Like a Movie
By David Ehrlich
Like Someone in Love
Dir. Abbas Kiarostami, France/Japan, Sundance Selects
Abbas Kiarostami is here to help. A titan of the Iranian New Wave and arguably modern cinema’s most provocatively self-reflexive auteur, Kiarostami understands that his narrative gamesmanship can be frustrating for viewers accustomed to movies with easy answers, but his films are so widely cherished in part because they encourage audience participation where lesser directors might simply punish casual spectatorship. In that light, it’s easy to appreciate the titles of Kiarostami’s films for their bluntly instructive nature. Certified Copy, for example, insistently returns the viewer’s attention to the subject of forgeries, even (and especially) during the film’s most romantic moments, while Through the Olive Trees explains precisely where to look during the movie’s pivotal and protracted final shot. Yet it’s Kiarostami’s newest film, Like Someone in Love, that might bear his most crucial and perfectly transparent title of all. An explicit nod to the immortal pop song composed by Jimmy van Heusen and Johnny Burke (sung in the movie by Ella Fitzgerald), the eponymous phrase resounds through the film’s every expression and elusive gesture, until the thought occurs so organically that you don’t even notice it’s been gift-wrapped: have any of Abbas Kiarostami’s characters definitively been anything?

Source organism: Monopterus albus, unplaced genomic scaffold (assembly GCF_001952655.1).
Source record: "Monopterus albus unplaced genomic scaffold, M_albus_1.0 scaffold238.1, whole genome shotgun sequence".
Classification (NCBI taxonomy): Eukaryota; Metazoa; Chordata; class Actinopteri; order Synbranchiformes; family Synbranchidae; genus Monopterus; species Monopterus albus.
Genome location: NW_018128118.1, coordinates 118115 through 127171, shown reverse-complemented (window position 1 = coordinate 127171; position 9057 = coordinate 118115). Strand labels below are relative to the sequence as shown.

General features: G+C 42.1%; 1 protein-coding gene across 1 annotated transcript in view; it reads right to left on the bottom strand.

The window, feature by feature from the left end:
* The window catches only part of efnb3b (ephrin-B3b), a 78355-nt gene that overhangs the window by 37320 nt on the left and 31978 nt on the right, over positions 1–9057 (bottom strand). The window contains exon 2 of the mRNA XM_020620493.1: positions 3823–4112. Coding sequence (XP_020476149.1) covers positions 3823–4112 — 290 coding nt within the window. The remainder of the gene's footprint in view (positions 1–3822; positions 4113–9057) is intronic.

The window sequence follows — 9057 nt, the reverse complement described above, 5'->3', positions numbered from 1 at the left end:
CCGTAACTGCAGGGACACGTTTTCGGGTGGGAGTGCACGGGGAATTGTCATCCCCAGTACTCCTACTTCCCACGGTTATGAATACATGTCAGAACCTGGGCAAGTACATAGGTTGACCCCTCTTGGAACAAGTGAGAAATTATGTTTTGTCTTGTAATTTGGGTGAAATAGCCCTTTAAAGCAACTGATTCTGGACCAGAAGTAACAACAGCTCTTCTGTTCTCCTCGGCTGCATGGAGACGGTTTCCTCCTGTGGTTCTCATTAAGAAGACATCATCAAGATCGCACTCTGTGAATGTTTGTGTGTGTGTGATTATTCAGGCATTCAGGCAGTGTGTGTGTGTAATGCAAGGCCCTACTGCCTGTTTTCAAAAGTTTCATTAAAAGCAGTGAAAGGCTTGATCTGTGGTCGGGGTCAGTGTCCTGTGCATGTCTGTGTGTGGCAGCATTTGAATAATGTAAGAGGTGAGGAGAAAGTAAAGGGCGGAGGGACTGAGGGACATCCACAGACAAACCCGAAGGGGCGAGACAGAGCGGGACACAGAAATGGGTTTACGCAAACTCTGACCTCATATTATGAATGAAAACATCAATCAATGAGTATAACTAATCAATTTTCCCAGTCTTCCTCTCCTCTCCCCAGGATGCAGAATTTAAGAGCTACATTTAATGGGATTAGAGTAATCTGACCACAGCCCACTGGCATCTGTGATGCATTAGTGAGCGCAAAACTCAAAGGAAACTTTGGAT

In the aftermath of Like Someone in Love’s dicey Cannes premiere, Kiarostami explained: “It’s better to say that we are like someone in love rather than asserting that we are in love. Death or birth are definitive; love is nothing but an illusion. We have in this film four people who are like some people in love.” By now, it seems obvious that the creatures who populate Kiarostami’s films are either impostors, observers, and/or “real people” who are blithely unaware that they’ve been hijacked by a pointedly ambiguous meta-construct of some kind—even when Kiarostami summons other filmmakers to appear as themselves (Close-up), they are transformed into agents of his careful deception, deployed to convince the viewer of a reality that Kiarostami is using their celebrity to further obscure.